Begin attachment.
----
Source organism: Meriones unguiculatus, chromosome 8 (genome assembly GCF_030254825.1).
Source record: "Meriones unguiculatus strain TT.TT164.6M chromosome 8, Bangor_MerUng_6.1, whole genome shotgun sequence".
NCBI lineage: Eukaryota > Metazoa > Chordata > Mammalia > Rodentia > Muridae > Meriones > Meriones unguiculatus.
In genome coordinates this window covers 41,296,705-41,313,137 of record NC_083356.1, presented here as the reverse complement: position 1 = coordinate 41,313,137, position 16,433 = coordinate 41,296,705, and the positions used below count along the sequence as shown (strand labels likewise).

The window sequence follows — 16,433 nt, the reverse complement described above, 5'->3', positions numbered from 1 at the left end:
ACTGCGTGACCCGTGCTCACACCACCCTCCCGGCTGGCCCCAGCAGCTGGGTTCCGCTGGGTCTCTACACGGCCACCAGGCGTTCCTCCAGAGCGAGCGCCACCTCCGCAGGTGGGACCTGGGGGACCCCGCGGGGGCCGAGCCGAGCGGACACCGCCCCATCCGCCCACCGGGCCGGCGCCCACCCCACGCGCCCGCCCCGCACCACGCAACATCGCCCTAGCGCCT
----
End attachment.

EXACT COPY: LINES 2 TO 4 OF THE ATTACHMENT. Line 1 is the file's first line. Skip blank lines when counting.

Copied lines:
Source record: "Meriones unguiculatus strain TT.TT164.6M chromosome 8, Bangor_MerUng_6.1, whole genome shotgun sequence".
NCBI lineage: Eukaryota > Metazoa > Chordata > Mammalia > Rodentia > Muridae > Meriones > Meriones unguiculatus.
In genome coordinates this window covers 41,296,705-41,313,137 of record NC_083356.1, presented here as the reverse complement: position 1 = coordinate 41,313,137, position 16,433 = coordinate 41,296,705, and the positions used below count along the sequence as shown (strand labels likewise).